Your cycle of wakefulness and sleep is set by the body’s internal clock — something like a metronome in the brain. The biological processes of your body obey the internal rhythm: changes in temperature, blood pressure and the production of hormones. All these things, in turn, affect the cycle of wakefulness and sleep, it depends on them whether you feel tired or revitalized.
Hormones and sleep
Your sleep and wake cycle is controlled by specific hormones. When you wake up, stress hormones, or “activity hormones,” corticosteroids, enter the blood. Because of them, you begin to feel cheerfulness, willingness to act. At the same time, they suppress the growth hormone production: the body begins to spend more energy on daily activities and less on the restoration of cells and tissues.
During the day, sleep hormones, such as melatonin, are produced in small quantities, but when it gets dark, more melatonin begins to flow into the blood, and you tend to sleep. Stress hormones become less, and growth hormones stimulate the body’s recovery processes.
Hormonal changes inside the body during the day regulate sleep and wakefulness.
Five stages of sleep:
Sleep consists of two large phases – slow and fast sleep. Under normal circumstances, during the average eight-hour sleep, these phases alternate four to five times.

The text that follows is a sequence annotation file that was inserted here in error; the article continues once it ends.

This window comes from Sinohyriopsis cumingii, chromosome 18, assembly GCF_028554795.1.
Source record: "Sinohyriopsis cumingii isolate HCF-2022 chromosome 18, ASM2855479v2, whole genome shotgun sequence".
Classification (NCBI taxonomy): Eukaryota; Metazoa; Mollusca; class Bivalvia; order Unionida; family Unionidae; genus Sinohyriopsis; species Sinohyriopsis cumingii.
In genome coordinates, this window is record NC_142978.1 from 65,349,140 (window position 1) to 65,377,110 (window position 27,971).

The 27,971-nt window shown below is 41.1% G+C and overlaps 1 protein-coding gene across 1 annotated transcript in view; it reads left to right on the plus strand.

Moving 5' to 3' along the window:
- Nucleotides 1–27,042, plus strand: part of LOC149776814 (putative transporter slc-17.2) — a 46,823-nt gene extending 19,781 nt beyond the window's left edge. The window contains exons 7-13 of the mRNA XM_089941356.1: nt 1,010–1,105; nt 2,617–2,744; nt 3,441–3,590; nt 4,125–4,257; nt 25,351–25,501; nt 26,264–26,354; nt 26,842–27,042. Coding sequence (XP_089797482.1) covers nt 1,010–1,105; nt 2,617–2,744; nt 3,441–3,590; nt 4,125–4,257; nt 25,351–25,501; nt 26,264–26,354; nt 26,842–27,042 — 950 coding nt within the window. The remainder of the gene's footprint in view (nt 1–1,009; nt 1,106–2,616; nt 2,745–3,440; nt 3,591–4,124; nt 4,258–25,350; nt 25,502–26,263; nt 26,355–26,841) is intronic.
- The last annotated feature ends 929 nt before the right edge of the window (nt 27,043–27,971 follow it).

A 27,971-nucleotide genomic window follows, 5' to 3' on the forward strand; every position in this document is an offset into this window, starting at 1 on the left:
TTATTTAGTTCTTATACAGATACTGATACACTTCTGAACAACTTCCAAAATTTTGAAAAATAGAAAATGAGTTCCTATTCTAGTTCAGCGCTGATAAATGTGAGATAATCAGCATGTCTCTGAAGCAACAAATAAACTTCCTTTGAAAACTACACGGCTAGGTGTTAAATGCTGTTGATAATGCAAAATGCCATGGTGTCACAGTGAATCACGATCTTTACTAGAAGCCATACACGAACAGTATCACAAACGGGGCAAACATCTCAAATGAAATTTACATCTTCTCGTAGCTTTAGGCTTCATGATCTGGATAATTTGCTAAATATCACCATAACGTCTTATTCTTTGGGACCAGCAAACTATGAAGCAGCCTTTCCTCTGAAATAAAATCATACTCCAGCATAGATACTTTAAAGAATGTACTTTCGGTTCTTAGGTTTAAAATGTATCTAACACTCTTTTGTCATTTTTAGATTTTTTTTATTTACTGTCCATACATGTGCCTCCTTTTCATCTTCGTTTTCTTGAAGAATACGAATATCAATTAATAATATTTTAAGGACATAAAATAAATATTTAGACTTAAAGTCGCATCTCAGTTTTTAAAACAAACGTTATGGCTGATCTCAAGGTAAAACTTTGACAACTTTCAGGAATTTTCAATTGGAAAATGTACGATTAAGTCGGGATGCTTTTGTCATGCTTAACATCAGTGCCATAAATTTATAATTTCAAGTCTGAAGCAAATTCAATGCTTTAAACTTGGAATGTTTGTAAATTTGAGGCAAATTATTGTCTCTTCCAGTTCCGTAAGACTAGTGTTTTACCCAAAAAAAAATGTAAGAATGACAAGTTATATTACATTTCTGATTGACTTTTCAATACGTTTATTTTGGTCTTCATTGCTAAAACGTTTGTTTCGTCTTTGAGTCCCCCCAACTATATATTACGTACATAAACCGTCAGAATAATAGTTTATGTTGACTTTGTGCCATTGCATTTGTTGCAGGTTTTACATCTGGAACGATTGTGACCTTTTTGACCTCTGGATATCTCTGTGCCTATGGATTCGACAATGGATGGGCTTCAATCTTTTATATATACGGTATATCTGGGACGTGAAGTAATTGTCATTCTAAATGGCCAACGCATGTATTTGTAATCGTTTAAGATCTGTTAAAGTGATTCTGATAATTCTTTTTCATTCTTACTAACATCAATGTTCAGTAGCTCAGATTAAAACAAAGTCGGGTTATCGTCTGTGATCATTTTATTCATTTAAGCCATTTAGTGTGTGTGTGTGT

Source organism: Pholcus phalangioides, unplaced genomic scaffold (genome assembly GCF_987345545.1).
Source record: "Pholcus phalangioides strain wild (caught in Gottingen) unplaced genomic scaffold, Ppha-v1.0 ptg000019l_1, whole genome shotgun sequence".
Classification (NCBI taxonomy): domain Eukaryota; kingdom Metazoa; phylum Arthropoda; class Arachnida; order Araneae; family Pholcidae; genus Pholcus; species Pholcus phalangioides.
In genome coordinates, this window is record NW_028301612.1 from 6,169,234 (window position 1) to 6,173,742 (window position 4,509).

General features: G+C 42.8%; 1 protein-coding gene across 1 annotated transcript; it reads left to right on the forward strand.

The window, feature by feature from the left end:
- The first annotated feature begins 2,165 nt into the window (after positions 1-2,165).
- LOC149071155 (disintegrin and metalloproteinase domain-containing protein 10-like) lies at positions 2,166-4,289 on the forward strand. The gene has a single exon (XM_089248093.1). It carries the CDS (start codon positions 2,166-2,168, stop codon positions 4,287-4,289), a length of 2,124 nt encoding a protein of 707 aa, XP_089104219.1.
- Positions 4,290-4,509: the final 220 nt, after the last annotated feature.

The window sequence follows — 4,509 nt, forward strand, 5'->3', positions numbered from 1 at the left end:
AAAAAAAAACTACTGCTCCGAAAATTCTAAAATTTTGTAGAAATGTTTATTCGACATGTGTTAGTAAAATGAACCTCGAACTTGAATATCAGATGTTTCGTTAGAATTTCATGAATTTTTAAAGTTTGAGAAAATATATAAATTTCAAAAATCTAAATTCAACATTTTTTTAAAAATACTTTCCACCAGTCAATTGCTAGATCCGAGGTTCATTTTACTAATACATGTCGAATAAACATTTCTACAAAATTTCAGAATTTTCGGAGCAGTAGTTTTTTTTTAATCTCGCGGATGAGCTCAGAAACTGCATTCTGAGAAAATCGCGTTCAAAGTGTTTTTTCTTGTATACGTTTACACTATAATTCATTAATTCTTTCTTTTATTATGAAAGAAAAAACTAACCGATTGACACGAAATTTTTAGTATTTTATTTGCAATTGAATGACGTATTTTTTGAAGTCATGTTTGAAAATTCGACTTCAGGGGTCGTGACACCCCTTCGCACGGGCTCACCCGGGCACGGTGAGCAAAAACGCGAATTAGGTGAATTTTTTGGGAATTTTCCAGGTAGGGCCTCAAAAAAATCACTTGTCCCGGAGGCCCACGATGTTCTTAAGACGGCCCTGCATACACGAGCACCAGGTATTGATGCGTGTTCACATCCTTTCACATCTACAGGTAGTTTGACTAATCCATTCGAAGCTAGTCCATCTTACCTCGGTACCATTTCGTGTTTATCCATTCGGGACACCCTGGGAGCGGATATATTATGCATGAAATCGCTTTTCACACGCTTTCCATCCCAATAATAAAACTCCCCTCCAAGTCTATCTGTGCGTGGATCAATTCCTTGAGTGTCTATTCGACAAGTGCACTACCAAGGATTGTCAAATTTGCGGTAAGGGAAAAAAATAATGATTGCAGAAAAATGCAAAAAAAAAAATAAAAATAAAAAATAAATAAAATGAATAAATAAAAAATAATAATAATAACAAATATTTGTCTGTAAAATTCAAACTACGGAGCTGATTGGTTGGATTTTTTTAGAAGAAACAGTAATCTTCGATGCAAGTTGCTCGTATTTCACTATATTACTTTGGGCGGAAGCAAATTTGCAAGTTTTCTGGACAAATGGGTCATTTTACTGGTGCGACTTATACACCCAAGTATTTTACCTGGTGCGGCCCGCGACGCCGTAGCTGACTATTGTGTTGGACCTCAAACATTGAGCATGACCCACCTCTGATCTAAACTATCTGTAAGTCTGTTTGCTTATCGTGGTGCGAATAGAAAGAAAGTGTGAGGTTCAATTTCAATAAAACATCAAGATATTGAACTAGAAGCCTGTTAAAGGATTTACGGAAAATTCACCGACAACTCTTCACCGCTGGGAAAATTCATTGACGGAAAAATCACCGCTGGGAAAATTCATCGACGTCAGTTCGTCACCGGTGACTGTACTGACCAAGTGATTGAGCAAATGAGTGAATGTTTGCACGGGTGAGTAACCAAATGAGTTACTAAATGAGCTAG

This stage lasts about ten minutes. Your eyes are closed, and you gradually relax as your brain activity decreases: it is a state of half-awake, half asleep. You can easily wake up and not even realize that you were asleep.
This is also a period of relatively light sleep. Brain activity becomes irregular but still strong enough. At this time it will not be so easy to wake up: your body is preparing to move to the first stage of deep sleep.
Stage 3 and 4
These stages of deep sleep are also called the phase of “slow waves”. At stage 3 it is quite difficult to wake up, the body temperature drops, muscles relax, and breathing and heart rate become slow. In order to feel rested in the morning, the body must now move to the deepest sleep phase.
Here, the sleep begins about half an hour after you fall asleep. Brain activity remains almost at the level of wakefulness; blood pressure, pulse, body temperature, and breathing rate increase. Pupils move quickly under the eyelids and the person clearly has dreams.
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